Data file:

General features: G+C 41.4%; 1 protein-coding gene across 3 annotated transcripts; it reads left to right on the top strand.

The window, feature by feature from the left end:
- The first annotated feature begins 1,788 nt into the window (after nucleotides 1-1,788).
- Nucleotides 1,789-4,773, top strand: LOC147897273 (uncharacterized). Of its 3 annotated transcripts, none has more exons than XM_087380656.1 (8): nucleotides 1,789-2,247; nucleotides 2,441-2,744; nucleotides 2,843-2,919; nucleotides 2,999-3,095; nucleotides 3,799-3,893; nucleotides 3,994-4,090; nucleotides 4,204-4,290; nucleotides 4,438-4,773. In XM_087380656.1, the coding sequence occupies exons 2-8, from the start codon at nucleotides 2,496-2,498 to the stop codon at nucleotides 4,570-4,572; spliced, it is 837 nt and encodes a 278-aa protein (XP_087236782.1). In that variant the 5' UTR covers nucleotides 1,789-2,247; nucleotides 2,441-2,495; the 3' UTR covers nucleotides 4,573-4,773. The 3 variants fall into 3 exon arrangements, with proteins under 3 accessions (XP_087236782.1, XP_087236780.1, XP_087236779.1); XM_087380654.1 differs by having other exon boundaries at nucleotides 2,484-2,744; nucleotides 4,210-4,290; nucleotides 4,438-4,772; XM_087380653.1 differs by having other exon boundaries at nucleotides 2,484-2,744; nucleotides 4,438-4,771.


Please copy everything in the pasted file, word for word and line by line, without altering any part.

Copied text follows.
General features: G+C 41.4%; 1 protein-coding gene across 3 annotated transcripts; it reads left to right on the top strand.

The window, feature by feature from the left end:
- The first annotated feature begins 1,788 nt into the window (after nucleotides 1-1,788).
- Nucleotides 1,789-4,773, top strand: LOC147897273 (uncharacterized). Of its 3 annotated transcripts, none has more exons than XM_087380656.1 (8): nucleotides 1,789-2,247; nucleotides 2,441-2,744; nucleotides 2,843-2,919; nucleotides 2,999-3,095; nucleotides 3,799-3,893; nucleotides 3,994-4,090; nucleotides 4,204-4,290; nucleotides 4,438-4,773. In XM_087380656.1, the coding sequence occupies exons 2-8, from the start codon at nucleotides 2,496-2,498 to the stop codon at nucleotides 4,570-4,572; spliced, it is 837 nt and encodes a 278-aa protein (XP_087236782.1). In that variant the 5' UTR covers nucleotides 1,789-2,247; nucleotides 2,441-2,495; the 3' UTR covers nucleotides 4,573-4,773. The 3 variants fall into 3 exon arrangements, with proteins under 3 accessions (XP_087236782.1, XP_087236780.1, XP_087236779.1); XM_087380654.1 differs by having other exon boundaries at nucleotides 2,484-2,744; nucleotides 4,210-4,290; nucleotides 4,438-4,772; XM_087380653.1 differs by having other exon boundaries at nucleotides 2,484-2,744; nucleotides 4,438-4,771.